Women’s Discrimination and Struggle for Equality
TRANSCEND MEMBERS, 21 Jan 2019
21 Jan 2019 – Discrimination of women is common in all societies – rich western countries or poorer countries of Asia, Africa or Latin America. The level of discrimination of course varies – it can be subtle in the former countries and more pronounced in the latter. Even most religions discriminate against women in some areas or the other. A Church normally would have male pastors or bishops and the Sunday service is generally carried out by men.
Similarly, women feel the brunt of discrimination in other major religions — Islam, Hinduism. There is a very cruel practice that women face – divorce in the form of what is called triple talaq in several Islamic countries including India. In India, there is a very famous temple — Sabrimala in Kerala in South India which does not allow women to enter for fear that it will pollute the temple despite the Indian Supreme Court ordering the that this practice is discriminatory and should be done away with.
There are many tribal societies all over the world including India where tribal people called Adivasis numbering about 10% of the population. They are scattered all over the country especially in some states – Chhattisgarh, Jharkhand, Madhya Pradesh, Andhra Pradesh and in most islands of Andaman and Nicobar in the eastern coastline of India. These tribal people are also located in some northern eastern parts of the country – in Manipur, Meghalaya and Arunachal Pradesh etc.
I am especially mentioning the state of Meghalaya because it is largely inhabited by two tribes named Khasi and Jaintia who have been converted into Christianity from the nineteenth century. The other feature of these tribes is the fact that they are considered to be matrilineal with women having dominant powers in matters of ancestral properties. However, scholars such as Amena Passah (Professor, North Eastern Hill University, Shillong Meghalaya) hold the view that despite these rights that women possess, they usually subjugate themselves to the males in their families. In that sense, socially the situation is not too different from the patriarchal societies of the neighboring states.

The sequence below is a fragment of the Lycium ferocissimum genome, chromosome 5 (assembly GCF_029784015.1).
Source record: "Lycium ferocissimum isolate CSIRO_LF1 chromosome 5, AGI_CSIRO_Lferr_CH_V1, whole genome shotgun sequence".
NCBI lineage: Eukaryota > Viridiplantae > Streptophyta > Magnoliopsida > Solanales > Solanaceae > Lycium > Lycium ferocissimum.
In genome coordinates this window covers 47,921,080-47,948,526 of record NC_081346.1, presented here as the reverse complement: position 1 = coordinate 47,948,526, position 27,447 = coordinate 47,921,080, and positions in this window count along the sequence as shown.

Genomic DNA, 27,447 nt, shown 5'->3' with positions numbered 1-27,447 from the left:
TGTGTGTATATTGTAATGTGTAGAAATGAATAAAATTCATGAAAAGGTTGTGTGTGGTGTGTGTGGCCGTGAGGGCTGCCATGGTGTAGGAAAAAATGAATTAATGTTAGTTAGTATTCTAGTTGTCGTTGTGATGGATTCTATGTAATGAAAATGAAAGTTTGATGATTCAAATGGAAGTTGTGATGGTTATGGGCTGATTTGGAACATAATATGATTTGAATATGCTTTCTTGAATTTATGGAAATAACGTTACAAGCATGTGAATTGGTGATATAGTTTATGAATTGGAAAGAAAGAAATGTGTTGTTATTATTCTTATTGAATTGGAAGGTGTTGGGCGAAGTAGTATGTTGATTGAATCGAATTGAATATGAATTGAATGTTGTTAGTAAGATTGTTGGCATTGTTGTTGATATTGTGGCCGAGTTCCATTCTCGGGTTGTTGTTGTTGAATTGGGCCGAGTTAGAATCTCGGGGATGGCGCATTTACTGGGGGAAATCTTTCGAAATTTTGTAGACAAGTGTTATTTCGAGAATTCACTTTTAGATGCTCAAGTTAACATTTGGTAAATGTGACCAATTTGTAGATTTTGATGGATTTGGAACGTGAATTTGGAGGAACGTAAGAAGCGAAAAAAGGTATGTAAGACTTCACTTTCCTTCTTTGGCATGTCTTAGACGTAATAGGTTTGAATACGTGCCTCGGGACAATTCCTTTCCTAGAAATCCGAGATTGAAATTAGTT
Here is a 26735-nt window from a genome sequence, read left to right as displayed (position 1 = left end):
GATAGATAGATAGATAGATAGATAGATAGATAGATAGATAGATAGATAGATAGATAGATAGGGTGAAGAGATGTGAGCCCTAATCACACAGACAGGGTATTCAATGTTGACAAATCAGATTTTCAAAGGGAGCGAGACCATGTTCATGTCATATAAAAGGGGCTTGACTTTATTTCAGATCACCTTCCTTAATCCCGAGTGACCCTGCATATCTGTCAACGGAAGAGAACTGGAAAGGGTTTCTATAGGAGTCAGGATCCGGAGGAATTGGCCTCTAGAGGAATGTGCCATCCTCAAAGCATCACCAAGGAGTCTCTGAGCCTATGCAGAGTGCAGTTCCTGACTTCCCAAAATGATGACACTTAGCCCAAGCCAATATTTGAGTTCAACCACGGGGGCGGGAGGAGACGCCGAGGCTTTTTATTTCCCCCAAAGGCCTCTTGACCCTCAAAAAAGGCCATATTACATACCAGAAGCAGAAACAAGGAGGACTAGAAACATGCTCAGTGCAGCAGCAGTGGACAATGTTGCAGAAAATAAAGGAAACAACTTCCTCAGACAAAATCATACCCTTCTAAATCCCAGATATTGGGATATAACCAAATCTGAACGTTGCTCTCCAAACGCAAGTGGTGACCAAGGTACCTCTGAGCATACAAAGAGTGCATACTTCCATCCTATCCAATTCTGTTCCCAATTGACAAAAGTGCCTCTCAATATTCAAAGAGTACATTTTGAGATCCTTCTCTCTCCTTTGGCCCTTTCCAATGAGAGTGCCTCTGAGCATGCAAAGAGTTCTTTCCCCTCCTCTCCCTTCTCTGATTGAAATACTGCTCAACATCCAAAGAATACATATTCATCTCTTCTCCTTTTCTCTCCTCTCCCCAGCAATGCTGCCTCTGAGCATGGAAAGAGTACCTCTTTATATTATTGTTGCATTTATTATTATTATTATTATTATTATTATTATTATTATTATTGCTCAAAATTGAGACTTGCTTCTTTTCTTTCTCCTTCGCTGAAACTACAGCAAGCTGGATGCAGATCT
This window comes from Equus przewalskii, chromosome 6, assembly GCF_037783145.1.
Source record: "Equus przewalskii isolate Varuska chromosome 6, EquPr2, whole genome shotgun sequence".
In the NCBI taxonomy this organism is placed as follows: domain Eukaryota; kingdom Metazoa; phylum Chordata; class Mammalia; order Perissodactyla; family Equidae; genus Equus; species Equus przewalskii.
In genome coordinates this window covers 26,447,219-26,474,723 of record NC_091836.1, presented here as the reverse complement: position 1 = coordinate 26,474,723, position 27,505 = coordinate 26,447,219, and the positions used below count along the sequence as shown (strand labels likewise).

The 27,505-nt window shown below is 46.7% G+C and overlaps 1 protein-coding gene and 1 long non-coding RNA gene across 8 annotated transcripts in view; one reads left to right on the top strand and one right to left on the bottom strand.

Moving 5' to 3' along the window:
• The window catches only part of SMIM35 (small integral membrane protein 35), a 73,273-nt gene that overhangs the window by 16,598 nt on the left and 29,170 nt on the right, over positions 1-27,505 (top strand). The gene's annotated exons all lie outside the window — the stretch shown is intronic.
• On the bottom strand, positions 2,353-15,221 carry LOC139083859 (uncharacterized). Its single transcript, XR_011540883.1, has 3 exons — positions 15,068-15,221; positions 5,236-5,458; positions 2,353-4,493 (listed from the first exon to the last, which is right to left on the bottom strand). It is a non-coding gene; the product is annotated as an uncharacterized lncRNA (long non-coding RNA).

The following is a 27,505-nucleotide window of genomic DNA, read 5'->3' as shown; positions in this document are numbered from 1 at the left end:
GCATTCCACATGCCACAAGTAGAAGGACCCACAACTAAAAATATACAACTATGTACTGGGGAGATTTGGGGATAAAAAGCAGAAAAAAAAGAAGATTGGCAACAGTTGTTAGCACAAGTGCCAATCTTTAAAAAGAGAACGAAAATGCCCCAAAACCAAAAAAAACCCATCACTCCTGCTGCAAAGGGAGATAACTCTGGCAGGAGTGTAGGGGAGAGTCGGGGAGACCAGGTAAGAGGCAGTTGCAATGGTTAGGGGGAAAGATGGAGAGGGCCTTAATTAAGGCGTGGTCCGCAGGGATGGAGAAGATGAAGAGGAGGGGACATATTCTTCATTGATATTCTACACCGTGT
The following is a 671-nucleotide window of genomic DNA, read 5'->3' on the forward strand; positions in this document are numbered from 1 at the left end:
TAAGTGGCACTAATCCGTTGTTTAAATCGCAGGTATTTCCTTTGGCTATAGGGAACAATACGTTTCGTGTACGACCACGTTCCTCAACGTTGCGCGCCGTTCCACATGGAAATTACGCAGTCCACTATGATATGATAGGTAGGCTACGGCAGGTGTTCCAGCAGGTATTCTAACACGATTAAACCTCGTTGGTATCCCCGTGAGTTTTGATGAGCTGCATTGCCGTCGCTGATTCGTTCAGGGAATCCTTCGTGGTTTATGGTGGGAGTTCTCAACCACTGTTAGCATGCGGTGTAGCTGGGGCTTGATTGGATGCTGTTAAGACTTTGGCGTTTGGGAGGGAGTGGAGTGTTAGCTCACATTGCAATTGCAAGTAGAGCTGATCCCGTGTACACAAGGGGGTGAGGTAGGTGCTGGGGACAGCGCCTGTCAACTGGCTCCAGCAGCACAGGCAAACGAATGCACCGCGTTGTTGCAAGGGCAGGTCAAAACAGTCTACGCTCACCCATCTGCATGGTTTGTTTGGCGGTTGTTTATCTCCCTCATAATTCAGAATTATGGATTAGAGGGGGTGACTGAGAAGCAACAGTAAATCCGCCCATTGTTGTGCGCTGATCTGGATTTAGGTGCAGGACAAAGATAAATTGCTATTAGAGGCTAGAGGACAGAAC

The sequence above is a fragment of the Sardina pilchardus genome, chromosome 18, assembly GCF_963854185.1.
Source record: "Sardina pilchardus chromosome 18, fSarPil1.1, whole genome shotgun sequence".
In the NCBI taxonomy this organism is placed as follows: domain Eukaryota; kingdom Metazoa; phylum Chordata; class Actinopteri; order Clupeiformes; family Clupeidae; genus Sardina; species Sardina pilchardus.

She also writes that although women in both the Khasi and the Jantia societies are treated well in their families for contributing economically to their families, the religious rituals in their society are still carried out by male priests. She also refers to the attitude of traditional Khasi society by the expression “It is a bad omen if the hen crows”; it is only the rooster that crows loudly implying that women should not air their views publicly which would be considered a bad omen.
However, women have an important role both in ancestor worship as well as at the time of cremation of a dead person of their family. Women are expected to prepare food – rice and fish for the departed soul at the time of worship of their ancestor. They are also expected to wail loudly, not weep silently to express their grief at the time of cremation.